Occupational Therapy improving lives daily

DPI, Guyana, Tuesday, February 20, 2018

Occupational Therapy is a new profession in Guyana for which training is offered at the University of Guyana. Since it is new, it is often confused with the well-known physiotherapy profession.

In Guyana, this profession is employed by the Disability and Rehabilitation services of the Ministry of Public Health (MoPH). According to this agency, Occupational Therapy is a skilled treatment offered by a professional which help individuals gain independence in all facets of their life.

There are only four Occupational Therapists working in Guyana who graduated from the University of Guyana in 2017, obtaining a Bachelor’s of Science Degree in Medical Rehabilitation-Occupational Therapy. These four persons are currently working in various settings at the Ptolemy Reid Rehabilitation Centre, Georgetown Public Hospital Corporation (GPHC) Rehabilitation Department, West Demerara Regional Hospital and The Palms Geriatric Home.

Images of the first professional batch of Guyanese Occupational Therapists working with patients

An occupational therapist devises creative solutions and alternatives for recovering patients with physical inability. More specifically, therapists would actively engage patients in activities which improve functions of daily living such as eating, dressing, leisure, grooming and hygienic activities.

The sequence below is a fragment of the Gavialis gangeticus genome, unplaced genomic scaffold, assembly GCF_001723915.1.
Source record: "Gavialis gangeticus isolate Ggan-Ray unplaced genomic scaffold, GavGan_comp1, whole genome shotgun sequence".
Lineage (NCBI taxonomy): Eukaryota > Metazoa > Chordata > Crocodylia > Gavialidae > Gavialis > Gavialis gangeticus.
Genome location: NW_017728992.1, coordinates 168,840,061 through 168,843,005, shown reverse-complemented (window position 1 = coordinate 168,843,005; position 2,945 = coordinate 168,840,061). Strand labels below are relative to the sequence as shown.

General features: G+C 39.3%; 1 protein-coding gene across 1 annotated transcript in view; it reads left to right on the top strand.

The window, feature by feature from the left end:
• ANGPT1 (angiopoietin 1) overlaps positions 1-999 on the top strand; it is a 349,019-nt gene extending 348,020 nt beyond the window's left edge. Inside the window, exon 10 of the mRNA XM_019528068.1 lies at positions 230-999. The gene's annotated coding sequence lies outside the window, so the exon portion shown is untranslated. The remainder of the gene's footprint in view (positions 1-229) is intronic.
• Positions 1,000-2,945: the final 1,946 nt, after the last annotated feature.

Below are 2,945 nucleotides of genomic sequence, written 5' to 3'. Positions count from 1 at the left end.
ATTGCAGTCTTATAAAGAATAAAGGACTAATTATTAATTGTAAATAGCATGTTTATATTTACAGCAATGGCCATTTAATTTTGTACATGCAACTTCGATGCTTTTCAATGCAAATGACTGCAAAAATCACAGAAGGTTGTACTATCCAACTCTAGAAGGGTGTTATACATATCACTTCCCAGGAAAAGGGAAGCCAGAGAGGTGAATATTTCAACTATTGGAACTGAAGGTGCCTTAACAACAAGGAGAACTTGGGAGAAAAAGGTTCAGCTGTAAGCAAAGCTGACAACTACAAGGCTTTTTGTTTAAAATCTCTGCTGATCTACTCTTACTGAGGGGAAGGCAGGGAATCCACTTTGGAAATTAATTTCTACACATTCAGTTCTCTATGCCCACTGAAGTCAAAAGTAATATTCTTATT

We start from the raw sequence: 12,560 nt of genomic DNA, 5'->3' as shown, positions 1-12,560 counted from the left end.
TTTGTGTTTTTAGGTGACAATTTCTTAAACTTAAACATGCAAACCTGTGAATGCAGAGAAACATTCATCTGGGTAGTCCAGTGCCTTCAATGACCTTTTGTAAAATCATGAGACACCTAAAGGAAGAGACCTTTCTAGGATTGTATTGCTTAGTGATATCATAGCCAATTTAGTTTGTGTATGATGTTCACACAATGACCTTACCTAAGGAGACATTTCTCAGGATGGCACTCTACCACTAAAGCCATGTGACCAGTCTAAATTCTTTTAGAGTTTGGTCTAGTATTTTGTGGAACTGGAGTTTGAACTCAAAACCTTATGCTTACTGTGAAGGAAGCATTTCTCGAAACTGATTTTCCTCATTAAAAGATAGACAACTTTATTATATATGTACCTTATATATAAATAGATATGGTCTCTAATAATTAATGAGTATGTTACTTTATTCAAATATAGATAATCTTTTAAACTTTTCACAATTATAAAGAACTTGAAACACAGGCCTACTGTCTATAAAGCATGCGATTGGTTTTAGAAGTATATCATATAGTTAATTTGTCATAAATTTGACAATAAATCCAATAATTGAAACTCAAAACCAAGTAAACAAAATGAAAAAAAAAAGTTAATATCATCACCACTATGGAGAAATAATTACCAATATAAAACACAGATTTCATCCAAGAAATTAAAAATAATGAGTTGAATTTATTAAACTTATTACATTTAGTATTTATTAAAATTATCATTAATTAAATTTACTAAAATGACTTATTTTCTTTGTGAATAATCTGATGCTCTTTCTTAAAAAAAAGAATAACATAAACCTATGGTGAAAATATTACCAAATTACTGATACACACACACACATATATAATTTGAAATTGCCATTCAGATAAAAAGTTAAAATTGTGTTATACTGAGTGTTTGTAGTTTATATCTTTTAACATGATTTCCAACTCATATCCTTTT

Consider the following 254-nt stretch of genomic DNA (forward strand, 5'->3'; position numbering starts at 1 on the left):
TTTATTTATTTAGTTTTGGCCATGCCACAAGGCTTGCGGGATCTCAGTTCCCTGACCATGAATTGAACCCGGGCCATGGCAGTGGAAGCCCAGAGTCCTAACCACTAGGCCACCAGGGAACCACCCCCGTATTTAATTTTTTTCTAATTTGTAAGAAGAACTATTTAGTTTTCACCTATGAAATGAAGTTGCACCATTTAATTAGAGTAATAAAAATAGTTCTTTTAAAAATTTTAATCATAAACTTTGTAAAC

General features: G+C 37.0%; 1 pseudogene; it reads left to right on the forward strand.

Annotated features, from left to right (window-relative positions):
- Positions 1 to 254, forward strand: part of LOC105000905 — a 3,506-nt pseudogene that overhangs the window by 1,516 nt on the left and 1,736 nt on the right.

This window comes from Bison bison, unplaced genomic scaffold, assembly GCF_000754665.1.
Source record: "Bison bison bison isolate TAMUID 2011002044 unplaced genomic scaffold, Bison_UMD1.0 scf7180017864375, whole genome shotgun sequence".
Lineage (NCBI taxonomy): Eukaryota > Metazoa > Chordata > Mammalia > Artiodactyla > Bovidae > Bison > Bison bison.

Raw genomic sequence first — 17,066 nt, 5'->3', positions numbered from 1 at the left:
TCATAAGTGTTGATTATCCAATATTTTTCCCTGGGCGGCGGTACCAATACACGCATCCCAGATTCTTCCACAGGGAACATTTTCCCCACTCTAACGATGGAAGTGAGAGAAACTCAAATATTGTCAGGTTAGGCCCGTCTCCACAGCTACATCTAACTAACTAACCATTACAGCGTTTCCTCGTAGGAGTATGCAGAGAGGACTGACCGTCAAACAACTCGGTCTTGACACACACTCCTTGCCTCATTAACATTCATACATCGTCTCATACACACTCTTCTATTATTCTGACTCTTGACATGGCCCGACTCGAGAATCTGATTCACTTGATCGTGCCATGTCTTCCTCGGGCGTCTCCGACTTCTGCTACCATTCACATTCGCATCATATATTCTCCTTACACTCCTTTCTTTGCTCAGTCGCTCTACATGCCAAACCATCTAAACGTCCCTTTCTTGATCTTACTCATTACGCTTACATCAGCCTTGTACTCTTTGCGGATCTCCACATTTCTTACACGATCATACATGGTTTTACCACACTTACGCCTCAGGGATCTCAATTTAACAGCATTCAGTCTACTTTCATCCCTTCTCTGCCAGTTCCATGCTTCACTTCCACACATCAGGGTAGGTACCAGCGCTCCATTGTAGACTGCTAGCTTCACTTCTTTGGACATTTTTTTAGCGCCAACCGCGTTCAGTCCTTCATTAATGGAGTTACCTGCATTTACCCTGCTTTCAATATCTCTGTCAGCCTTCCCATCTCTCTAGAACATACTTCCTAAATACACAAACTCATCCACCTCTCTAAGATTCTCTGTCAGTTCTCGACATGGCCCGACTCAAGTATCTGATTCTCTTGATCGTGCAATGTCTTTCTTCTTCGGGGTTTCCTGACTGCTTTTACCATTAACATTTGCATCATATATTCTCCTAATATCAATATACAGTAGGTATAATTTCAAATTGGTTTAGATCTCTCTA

Since it is a new profession in Guyana, it requires a certain personality to take up responsibilities in this area. They must be practical, empathetic, observant, organised, patient and imaginative while also being a clear communicator with a good sense of humour.

A personality comprising all these qualities is crucial since affected patients may be aged between 0 and 100+ and may be from various cultural backgrounds, nationalities or walks of life.

An Occupational Therapist is least likely to be found in an office or behind a desk. Since their job description is more practical they can be found in hospitals, schools, community-based organisations, workspaces (specialised units) and in some cases even in prisons.

Common conditions treated by an Occupational Therapist include patients who suffered a stroke, spinal cord injury, cerebral palsy, arthritis, head injuries and amputations. Overall, the role of the Occupational Therapist is to enable their patients to maximise their potential physically, emotionally, socially, mentally whether at home, school or work.

By: Delicia Haynes

For more photos, click on the link to the DPI’s Flickr Page

https://www.flickr.com/photos/142936155@N03/

 

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